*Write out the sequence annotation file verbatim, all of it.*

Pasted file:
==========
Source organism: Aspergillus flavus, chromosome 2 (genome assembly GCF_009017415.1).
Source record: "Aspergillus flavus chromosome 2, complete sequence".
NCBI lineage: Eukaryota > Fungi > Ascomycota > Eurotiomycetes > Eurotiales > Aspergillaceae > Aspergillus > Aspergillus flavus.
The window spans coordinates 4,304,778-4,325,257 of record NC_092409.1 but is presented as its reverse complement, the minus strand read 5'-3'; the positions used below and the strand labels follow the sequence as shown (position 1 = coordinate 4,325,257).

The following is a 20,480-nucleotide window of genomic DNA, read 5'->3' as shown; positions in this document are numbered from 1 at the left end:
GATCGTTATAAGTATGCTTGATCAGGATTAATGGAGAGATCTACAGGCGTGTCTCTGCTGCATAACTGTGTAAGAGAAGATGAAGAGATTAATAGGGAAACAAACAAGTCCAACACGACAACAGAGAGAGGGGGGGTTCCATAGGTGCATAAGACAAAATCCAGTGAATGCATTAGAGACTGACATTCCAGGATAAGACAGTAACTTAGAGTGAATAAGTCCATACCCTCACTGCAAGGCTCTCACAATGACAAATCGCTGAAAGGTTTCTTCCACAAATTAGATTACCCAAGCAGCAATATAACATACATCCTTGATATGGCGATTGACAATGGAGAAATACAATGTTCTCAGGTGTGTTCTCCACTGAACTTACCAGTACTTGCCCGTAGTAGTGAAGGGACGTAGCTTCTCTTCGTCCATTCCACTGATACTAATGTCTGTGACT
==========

Source organism: Aspergillus flavus, chromosome 2 (genome assembly GCF_009017415.1).
Source record: "Aspergillus flavus chromosome 2, complete sequence".
NCBI lineage: Eukaryota > Fungi > Ascomycota > Eurotiomycetes > Eurotiales > Aspergillaceae > Aspergillus > Aspergillus flavus.
The window spans coordinates 4,304,778-4,325,257 of record NC_092409.1 but is presented as its reverse complement, the minus strand read 5'-3'; the positions used below and the strand labels follow the sequence as shown (position 1 = coordinate 4,325,257).

The following is a 20,480-nucleotide window of genomic DNA, read 5'->3' as shown; positions in this document are numbered from 1 at the left end:
GATCGTTATAAGTATGCTTGATCAGGATTAATGGAGAGATCTACAGGCGTGTCTCTGCTGCATAACTGTGTAAGAGAAGATGAAGAGATTAATAGGGAAACAAACAAGTCCAACACGACAACAGAGAGAGGGGGGGTTCCATAGGTGCATAAGACAAAATCCAGTGAATGCATTAGAGACTGACATTCCAGGATAAGACAGTAACTTAGAGTGAATAAGTCCATACCCTCACTGCAAGGCTCTCACAATGACAAATCGCTGAAAGGTTTCTTCCACAAATTAGATTACCCAAGCAGCAATATAACATACATCCTTGATATGGCGATTGACAATGGAGAAATACAATGTTCTCAGGTGTGTTCTCCACTGAACTTACCAGTACTTGCCCGTAGTAGTGAAGGGACGTAGCTTCTCTTCGTCCATTCCACTGATACTAATGTCTGTGACT